The competitive digital trade card segment has grown a bit this month, with the official release of Artifact: The Dota 2 Card Game. However, Blizzard have just committed $4 million in prize money for various esports competitions in 2019. And the best part? Everyone has a shot at the prizes.
Hearthstone Gets a Major Esports Jab
Blizzard Entertainment has revealed that as much as $4 million will go in direct prize money for competitive events for its flagship trade card game Hearthstone, introducing a multi-tiered competitive structure. Overall, players will be able to compete across three levels that will come with their specific skill requirements.
In the first level, players will be able to participate in open qualifiers online, which will help up-and-coming competitors gain a name, but also obtain an invitation to one of the three invitational tournaments Blizzard will host.
Reaching the invitationals will give players a chance to take a shot at a respectable prize pool worth $250,000 for each individual competition. Blizzard seems determined to continue and pursue this format for a while in the very least, with more events confirmed in 2020 as well.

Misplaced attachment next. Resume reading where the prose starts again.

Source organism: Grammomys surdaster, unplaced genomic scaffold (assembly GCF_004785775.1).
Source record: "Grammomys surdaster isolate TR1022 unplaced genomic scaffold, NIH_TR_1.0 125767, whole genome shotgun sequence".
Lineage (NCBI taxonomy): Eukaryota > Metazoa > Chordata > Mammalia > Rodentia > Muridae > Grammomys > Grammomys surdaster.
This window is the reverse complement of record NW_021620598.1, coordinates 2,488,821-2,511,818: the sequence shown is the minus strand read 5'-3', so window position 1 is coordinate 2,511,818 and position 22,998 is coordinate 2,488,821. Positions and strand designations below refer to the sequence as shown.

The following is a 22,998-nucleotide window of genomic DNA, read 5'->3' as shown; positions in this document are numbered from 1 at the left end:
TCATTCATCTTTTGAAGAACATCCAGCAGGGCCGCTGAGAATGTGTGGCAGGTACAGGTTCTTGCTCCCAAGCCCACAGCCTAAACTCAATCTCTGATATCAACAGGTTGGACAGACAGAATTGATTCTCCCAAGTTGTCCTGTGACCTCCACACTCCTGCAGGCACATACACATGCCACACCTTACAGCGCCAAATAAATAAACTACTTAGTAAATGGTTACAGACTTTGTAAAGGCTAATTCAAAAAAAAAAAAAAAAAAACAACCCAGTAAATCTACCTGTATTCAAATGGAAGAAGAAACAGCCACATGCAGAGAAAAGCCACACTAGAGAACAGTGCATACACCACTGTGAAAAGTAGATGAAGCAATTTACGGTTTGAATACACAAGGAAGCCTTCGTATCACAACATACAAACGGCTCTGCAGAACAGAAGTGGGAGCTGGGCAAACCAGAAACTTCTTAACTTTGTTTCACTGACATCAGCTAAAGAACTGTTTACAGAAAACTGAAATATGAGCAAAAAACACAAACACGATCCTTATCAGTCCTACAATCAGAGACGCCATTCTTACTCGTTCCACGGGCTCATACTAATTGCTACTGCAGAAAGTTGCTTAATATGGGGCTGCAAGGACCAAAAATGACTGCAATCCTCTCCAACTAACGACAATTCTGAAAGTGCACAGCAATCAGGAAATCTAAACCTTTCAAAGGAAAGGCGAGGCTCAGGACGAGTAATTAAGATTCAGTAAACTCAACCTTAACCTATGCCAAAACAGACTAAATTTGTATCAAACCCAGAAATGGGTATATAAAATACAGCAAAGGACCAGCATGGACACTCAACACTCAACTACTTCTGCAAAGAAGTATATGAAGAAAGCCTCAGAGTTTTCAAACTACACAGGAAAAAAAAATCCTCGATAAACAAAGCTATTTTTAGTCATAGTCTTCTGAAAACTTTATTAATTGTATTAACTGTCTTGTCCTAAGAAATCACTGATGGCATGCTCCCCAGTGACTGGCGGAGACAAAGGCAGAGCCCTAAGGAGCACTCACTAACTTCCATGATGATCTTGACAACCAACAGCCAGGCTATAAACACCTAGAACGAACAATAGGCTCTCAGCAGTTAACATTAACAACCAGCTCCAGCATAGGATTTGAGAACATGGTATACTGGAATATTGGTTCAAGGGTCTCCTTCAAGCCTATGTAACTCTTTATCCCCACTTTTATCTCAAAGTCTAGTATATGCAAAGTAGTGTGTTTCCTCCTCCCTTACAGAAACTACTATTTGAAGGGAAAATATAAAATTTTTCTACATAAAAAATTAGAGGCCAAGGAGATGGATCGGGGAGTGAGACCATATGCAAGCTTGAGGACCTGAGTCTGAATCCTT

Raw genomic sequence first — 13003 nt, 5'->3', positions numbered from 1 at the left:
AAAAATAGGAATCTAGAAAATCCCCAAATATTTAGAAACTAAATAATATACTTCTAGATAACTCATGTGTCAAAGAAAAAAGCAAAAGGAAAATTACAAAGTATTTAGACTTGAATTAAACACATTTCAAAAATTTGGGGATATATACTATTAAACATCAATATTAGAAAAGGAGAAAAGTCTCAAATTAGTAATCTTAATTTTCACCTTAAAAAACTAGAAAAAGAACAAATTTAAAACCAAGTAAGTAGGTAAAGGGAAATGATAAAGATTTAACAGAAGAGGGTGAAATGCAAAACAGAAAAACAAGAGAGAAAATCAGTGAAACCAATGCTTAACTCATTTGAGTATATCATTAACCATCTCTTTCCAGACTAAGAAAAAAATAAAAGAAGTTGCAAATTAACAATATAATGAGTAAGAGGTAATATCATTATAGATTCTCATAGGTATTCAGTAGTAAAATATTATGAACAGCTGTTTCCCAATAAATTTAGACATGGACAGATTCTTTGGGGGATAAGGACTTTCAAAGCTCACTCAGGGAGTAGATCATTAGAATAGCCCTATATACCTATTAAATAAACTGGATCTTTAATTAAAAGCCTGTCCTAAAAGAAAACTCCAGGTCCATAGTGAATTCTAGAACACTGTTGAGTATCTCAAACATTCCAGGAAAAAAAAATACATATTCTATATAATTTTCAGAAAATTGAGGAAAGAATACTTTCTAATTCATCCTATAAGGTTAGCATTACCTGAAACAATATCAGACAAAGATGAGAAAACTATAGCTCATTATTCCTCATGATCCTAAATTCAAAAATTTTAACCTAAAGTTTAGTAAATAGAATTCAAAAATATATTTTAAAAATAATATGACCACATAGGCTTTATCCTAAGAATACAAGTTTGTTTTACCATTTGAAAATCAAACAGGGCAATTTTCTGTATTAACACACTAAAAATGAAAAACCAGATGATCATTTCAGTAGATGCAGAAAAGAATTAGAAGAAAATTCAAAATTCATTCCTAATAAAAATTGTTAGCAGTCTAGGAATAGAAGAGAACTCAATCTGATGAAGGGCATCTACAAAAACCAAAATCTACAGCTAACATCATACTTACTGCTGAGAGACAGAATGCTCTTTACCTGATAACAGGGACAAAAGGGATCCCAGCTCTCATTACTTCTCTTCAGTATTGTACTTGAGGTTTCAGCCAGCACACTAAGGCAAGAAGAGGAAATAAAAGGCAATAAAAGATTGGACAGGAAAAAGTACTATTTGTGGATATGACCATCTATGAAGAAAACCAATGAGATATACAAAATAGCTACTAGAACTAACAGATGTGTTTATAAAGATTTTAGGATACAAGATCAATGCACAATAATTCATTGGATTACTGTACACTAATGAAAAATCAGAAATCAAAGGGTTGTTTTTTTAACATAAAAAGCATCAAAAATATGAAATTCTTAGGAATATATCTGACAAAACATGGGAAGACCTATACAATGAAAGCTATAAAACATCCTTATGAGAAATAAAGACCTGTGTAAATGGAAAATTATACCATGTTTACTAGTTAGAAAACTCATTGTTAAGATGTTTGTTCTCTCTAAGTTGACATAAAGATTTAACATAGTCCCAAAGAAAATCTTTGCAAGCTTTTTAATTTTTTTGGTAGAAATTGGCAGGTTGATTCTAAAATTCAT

Instead of relying on circuit-styled events, Blizzard will introduce round robin events that will be split by region. While the details haven’t been trashed out just yet, the company has promised to release the details at a later date. Apparently, the highest level of esports will conclude with the “Premier Competition”
Meanwhile, the Masters point system will also get a slight update, giving players an extra incentive to try and fulfil specific competitive objectives, which will let them obtain additional rewards. The points will stack throughout the year, which will make it easier for esports-minded individuals to benefit from these changes.
Because the changes will be rather broader than a simple patch would have it, Blizzard will allow players time until March 2019 to accomplish any present undertakings they have set out to do.
Blizzard will also rid the competitive structure from the so-called Conquest format, as part of the re-work of the game modes and structure. As the franchise’s potential is still developing, it’s refreshing to see that Blizzard haven’t given up on the competitive community.
Most importantly, though, the new structure will give more opportunities to up-and-coming players to break into the competitive scene and get noticed.